February 17, 2018

tarang bulan


tarang bulan - (ta-ráng bu-lan; Ta'u-sug snack; dw Bahasa Melayo tarang [bright] + Tausug bulan [moon]) [n.] bright moon pancake \stuffed folded golden pancake.

Muslim hotcake in Chavacano [Zamboangueño]

A traditional pancake made with a runny batter of flour mixed with some water (or fresh milk), baking powder, sugar, and yellow-orange food color.

A Tausug lass selling tarang bulan in Zamboanga City public market.
A pan is pre-heated and brushed with butter (or margarine) on the surface. A scoop of the batter is poured on the pan and set to cook on medium fire until the batter formed into a round patty of pancake with bubbly perforation on its surface and smooth on the underside. The pancake is removed from the pan and the top side is spread with sweetened boiled mongo beans (mungbeans) then folded halfway making it to look like a half-moon.

When serving, the tarang bulan is sliced into parts.

This snack originated in neighboring Asian countries and can be found also in Indonesia and Malaysia.

I found this Tausug tarang bulan in the corner of Zamboanga City's public market in 2013.
The name tarang bulan is from the Bahasa Melayo tarang meaning "bright" and Tausug bulan meaning "moon." The shape and its bright yellow-orange color are enough explanation why this folded stuffed pancake is aptly called as a bright moon.

The only difference it has with the usual pancake we can find in other region is that spread of sweetened boiled mongo beans stuffed in the folded pancake.


Personal notes:

If you need to look for this in Metro Manila, don't go far, you can find them on weekends in Maharlika Village near the Blue Mosque.

If you prepare the pancake of tarang bulan by yourself, you can follow the way western pancake or the Tagalog and Visayan hot cake is done. Just make it way a lot bigger and thicker than those you found in the morning menu of Jolibee and McDo. You sprinkle the batter with little amount of ground salt to make the patty pancake more savory. Adding a dash of cinnamon powder  or droplets of vanilla extract would make the pancake lusciously aromatic. Boiled pandan leaf extract will do it too.

For the sweetened mongo beans, you can prepare them like the way minatamis na monggo is done for the traditional summer halo-halo or of pan de mongo and hopia monggo. It's the same sweetened mongo you can find stuffed in ensaymadang monggo.

If you're fed up with mungbeans all your life or afraid of having gout pains later in your joints, you can vary the fillings.  Instead of sweetened mungbeans, use haleyang ube, strawberry jam (from Benguet), minatamis na buko or macapuno, peanut butter, cheese, omellete, chocolate spread, or leche flan.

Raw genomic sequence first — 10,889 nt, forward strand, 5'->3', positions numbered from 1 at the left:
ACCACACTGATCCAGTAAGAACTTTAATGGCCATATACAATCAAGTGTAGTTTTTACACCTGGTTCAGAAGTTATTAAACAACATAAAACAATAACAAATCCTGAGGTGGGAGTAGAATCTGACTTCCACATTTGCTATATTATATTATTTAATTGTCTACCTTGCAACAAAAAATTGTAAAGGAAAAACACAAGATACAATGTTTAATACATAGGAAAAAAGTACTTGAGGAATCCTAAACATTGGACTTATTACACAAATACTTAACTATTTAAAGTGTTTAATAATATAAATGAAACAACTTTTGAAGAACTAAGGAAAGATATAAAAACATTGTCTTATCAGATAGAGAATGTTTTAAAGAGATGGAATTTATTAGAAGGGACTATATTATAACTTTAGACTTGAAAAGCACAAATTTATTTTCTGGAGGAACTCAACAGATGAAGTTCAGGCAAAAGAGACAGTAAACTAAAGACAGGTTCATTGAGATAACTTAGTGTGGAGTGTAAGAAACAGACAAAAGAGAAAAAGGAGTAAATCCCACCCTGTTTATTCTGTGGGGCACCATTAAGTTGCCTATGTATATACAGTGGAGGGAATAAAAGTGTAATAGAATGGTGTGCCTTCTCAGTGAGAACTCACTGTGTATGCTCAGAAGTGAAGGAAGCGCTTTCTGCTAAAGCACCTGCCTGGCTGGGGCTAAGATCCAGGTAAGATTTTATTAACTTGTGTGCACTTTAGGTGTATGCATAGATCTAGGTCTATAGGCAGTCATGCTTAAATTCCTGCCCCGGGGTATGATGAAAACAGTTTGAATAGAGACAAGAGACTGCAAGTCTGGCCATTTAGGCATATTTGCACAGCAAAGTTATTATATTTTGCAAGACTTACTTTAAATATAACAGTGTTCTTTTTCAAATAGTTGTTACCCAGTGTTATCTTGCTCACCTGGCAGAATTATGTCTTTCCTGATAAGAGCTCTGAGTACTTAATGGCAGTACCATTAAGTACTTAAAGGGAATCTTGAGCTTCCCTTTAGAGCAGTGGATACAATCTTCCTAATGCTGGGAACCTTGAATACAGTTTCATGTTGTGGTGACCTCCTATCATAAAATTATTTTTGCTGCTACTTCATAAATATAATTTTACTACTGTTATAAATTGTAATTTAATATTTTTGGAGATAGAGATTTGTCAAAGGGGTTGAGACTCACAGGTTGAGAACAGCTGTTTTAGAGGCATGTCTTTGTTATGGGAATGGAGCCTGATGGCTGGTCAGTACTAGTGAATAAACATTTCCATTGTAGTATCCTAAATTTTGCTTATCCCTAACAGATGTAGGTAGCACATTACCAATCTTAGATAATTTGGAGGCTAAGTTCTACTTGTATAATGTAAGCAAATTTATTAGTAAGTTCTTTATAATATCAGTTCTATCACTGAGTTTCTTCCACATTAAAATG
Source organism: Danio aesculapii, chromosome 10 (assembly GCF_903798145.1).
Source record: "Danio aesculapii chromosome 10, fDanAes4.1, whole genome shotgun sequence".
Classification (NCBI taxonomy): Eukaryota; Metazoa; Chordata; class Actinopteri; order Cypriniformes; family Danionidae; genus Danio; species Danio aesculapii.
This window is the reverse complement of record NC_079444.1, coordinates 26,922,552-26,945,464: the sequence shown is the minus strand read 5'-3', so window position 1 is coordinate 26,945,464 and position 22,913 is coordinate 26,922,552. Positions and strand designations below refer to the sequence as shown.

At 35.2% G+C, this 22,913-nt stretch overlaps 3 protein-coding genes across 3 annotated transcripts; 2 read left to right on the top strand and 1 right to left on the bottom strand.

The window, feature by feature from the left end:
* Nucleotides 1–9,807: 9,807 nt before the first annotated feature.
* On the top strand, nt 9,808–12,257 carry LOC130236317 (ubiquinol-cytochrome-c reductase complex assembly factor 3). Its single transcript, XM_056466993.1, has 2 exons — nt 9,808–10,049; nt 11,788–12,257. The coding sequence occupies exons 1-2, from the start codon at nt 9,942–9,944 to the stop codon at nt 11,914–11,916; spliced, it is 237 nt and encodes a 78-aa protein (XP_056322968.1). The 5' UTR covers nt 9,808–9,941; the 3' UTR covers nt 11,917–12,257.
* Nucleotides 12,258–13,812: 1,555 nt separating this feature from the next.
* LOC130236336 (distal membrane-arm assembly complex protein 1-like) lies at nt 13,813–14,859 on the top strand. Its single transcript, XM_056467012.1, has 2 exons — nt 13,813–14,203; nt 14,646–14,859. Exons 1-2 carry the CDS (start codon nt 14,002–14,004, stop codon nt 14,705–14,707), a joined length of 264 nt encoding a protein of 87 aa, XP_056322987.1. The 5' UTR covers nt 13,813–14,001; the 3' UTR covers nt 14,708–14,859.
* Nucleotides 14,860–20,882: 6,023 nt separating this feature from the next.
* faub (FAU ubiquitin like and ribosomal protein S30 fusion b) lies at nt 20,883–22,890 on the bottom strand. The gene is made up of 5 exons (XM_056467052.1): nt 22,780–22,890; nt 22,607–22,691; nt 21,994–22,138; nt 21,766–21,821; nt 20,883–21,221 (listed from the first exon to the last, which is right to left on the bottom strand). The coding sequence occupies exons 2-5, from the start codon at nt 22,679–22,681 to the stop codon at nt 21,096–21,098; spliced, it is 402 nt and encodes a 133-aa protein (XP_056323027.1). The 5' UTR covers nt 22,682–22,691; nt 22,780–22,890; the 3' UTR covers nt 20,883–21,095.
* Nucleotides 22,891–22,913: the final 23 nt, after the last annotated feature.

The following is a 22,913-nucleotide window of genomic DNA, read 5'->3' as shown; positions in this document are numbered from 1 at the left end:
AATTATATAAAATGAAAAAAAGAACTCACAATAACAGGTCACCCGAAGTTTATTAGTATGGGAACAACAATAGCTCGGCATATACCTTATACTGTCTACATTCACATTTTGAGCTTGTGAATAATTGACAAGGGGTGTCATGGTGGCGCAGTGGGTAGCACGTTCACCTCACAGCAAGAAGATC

For fresh milk, you can substitute it with milk powder mixed with water.  Try kakang gata, it will do wonder too.

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February 11, 2018

pebre



pebre - (peb-re; Caviteño sauce/condiment; dw Chilean (Chile, South America) pebre [salsa of assortment of chopped spices, tomatoes, and pepper] = Catalan (Catalonia region, Spain) pebre [pepper]) [n.] lechon sauce \liver sauce for lechon baboy.

lechon sauce or sarsa ng litson in Tagalog
lechon sauce in Cebuano, Ilonggo, Ilocano, Capampangan, and other Philippine languages and dialects

This lechon sauce of Cavite City is used to be for lechon baboy only, but later on served as dip sauce for roasted and fried dishes, such as litson manok, fried pork chop, and pritong isda, even for lumpia.

It has paste of ground cooked liver of pig (or chicken), bread crumbs, water, brown sugar, onion, garlic, other spices, salt, and ground peppercorn. Named after the Chilean condiment of the same name but the foreign salsa is quite different being that it has no liver in the ingredients but assortment of spices, ground or pureed spicy aji peppers, and chopped tomatoes, may vary in different regions of Chile. 

The word pebre in Catalan (Catalonia of the northeastern Spain and partly southern France) refers to pepper of any type. 

The Caviteño pebre is a combination of sweetness and sourness and the peppery piquancy of ground peppercorn. This is the origin of your fave Mang Tomas sauce, a popular commercial liver sauce for your lechon baboy and litson manok.


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